While it may not be one of the most enjoyable activities to deal with, estate planning is essential in arranging your financial affairs. It makes sure that your assets are protected and properly distributed to your loved ones once you pass on. But a critical part of your estate plan is your will and trust, and while many people have heard of the two terms, only some know the difference between them. These two legal instruments serve as the foundations of your estate plan.
Depending on your situation, you may either only need one or the other or even both. Each serves a different purpose, but when combined, it can make a concrete estate plan.
Understanding the Difference Between Wills and Trusts
Wills and trusts are often seen as similar legal instruments in an estate plan, as they are both a way to announce who gets to keep which of your assets. While this is true, there are many differences between the two.
Simply put, wills are written legal documents that contain the wishes of the deceased person concerning the distribution of assets among family, friends, or even causes, and, when applicable, the care of children who are still minors. Without this, your assets might end up with people you didn’t choose, or you could leave out someone to whom you intended to give something. This can cause many issues to arise, and your loved ones will end up needing professional assistance from attorneys who deal with trust and estate disputes.
Drafting a will before you pass on can help avoid these issues between your loved ones when the time comes.
Why Do You Need a Will?
Oftentimes, wills are seen as something that only wealthy people with many assets possess. But this isn’t necessarily true. There are more than a few reasons you might want to have a will:
- Having the ability to decide who does and doesn’t get your assets and how much they get
- Establishing who takes care of your children once you pass on
- Giving your heirs easier access to their assets
- Offsetting your estate tax through gifts and charitable donations
What to Consider
If you want to ensure that your will gets carried out to the fullest extent, draft a testamentary will. When drafting your will, there are several things to consider. Some of them include the guardianship of any minor children, funeral instructions, and the appointing of your executor.
Some people write their first will after the birth of their first child, which is an ideal way to ensure the safety and protection of your child in the case that you and your partner are no longer around. It’s essential to consider a few things when it comes to choosing your child’s guardian, such as:
- Their lifestyle, principles, and values, and if they fit with yours
- Someone your child is already close to
- If the guardian in question is agreeable to the idea of children
- Whether they can support your child physically, emotionally, and financially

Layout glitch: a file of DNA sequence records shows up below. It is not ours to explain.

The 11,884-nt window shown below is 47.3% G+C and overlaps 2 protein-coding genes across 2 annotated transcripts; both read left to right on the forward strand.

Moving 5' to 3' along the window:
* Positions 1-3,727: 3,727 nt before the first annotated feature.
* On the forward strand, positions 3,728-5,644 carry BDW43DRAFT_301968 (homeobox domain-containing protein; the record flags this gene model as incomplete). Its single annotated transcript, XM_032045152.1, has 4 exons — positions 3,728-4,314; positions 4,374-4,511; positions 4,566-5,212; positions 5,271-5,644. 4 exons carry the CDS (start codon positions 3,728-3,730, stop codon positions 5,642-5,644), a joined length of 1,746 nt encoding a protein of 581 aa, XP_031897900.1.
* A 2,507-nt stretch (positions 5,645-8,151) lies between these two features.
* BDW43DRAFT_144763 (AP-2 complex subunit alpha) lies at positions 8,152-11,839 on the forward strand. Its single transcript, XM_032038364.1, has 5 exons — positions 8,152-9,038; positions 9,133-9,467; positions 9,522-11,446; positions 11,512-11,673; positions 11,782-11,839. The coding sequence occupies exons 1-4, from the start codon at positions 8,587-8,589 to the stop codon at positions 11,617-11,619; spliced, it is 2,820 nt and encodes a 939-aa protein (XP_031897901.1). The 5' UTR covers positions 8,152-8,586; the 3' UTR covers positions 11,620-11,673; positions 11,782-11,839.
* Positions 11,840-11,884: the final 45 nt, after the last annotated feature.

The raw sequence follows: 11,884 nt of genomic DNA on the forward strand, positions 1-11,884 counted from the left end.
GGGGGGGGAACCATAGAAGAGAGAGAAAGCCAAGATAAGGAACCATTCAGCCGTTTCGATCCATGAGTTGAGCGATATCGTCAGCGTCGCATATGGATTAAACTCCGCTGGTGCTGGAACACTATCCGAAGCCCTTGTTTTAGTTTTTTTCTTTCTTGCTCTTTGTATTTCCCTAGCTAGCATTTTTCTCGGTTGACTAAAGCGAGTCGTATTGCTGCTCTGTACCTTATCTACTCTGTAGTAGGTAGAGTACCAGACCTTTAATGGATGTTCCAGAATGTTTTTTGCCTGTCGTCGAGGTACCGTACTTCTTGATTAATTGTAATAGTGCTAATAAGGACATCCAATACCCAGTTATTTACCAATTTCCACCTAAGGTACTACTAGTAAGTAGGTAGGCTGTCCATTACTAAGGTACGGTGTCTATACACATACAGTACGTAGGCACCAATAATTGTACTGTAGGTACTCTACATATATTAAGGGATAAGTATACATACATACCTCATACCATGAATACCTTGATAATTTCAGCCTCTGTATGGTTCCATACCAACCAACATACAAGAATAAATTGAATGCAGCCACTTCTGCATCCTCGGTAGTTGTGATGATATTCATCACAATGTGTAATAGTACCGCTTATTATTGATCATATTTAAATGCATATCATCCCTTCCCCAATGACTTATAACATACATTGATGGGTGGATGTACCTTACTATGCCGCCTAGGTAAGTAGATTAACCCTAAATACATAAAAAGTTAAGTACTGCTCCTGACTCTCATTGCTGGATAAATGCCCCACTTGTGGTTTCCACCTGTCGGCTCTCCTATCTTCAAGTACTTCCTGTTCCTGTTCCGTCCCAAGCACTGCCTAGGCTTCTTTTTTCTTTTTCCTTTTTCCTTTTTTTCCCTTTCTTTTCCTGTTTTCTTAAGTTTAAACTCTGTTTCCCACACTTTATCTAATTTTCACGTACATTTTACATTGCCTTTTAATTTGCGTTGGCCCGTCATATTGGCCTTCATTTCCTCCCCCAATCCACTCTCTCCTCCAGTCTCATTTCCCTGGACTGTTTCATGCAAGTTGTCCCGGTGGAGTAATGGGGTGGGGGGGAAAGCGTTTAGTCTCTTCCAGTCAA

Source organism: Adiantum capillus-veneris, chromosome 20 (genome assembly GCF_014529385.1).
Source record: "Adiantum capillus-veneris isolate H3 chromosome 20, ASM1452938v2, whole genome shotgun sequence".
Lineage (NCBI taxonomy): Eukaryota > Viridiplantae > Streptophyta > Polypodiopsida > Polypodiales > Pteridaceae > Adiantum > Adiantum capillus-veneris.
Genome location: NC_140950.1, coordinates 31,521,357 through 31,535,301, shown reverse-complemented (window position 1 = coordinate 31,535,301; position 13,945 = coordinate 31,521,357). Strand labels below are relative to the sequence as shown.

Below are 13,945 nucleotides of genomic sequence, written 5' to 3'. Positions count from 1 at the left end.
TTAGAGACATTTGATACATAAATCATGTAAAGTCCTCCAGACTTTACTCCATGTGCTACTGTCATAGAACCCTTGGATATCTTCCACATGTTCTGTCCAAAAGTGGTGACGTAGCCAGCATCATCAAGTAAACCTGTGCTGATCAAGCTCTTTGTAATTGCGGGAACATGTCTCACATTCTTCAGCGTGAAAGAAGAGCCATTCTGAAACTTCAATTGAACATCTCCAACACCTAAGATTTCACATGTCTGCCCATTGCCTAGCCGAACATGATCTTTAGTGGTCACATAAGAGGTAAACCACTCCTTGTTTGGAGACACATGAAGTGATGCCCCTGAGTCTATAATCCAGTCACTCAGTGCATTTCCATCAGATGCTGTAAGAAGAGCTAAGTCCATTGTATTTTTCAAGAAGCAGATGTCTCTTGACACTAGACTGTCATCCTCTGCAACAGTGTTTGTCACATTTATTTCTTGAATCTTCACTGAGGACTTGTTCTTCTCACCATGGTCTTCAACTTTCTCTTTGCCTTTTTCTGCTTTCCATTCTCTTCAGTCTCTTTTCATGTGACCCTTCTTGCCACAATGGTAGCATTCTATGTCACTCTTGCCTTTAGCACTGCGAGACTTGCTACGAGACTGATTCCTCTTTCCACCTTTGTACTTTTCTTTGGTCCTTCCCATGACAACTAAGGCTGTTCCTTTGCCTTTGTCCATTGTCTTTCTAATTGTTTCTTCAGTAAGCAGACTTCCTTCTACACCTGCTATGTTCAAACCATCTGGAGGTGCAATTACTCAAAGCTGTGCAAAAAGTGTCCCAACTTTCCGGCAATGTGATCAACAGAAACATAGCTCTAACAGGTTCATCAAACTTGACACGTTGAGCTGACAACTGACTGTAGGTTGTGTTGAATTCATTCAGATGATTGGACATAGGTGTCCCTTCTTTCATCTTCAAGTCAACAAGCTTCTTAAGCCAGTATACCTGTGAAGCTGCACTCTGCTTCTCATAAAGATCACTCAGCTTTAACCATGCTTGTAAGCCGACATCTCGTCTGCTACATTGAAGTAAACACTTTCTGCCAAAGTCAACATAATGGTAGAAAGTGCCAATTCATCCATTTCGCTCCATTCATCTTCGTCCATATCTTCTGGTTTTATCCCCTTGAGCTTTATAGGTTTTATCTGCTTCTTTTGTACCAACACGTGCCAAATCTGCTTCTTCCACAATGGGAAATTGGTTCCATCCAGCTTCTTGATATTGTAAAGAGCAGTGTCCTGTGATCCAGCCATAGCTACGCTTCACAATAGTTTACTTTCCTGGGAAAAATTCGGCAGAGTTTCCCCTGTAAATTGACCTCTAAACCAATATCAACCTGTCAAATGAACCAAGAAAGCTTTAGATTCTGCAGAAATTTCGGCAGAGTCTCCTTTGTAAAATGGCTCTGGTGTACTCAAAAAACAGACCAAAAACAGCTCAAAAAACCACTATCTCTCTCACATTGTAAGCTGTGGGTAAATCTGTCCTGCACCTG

You can also write down your wishes for your children. What values, education, and extra-curricular activities would you like them to have? Where would you like them to live? You can also give them advice to prepare them for the future.
In your will, you can also include your funeral instructions to help make sure that your loved ones and your executor are aware of what your wishes are when you pass on. For instance, whether you would like to be buried or cremated and where you would want to be placed after. You can also choose to be an organ donor.
You can also choose to appoint an executor who will act on your behalf to ensure that your wishes are fulfilled. Your executor can be someone you fully trust or even a legal professional.
Trusts aren’t for everyone. Not only do they cost more, but they are also time-consuming. However, they do allow your heirs to hold title to the assets you choose to give them without having to go through probate, which often takes months.
When Do You Need a Trust?
While trusts aren’t just for the wealthy, you may only need one if you have a significant amount of assets that you want to distribute to your heirs with different instructions. Some benefits of having a trust include:
- Protecting your beneficiaries from making poor spending and investment decisions
- Managing assets that aren’t easily divisible such as pets, vehicles, and real estate
- Avoiding court-supervised probate
- Managing your assets and bills in case you become incapacitated
What to Consider
Before deciding to have a trust, some of the things you have to consider are what you want out of your wealth and what your goals are.
Whether you want to save your wealth to pay for your grandkids’ education or create a foundation for a cause close to your heart, it’s important to discuss your plans with a wealth advisor to help you make the right decisions.
The Bottom Line
Wills and trusts aren’t something many people like to think about as it deals with the issue of our mortality. However, you never know what may happen. That’s why it’s crucial to be prepared for the possibility of illness or death so that you can take care of yourself and your loved ones. Each legal instrument has its advantages and disadvantages, and it’s important to remember that the best choice for someone else may not be the best choice for you.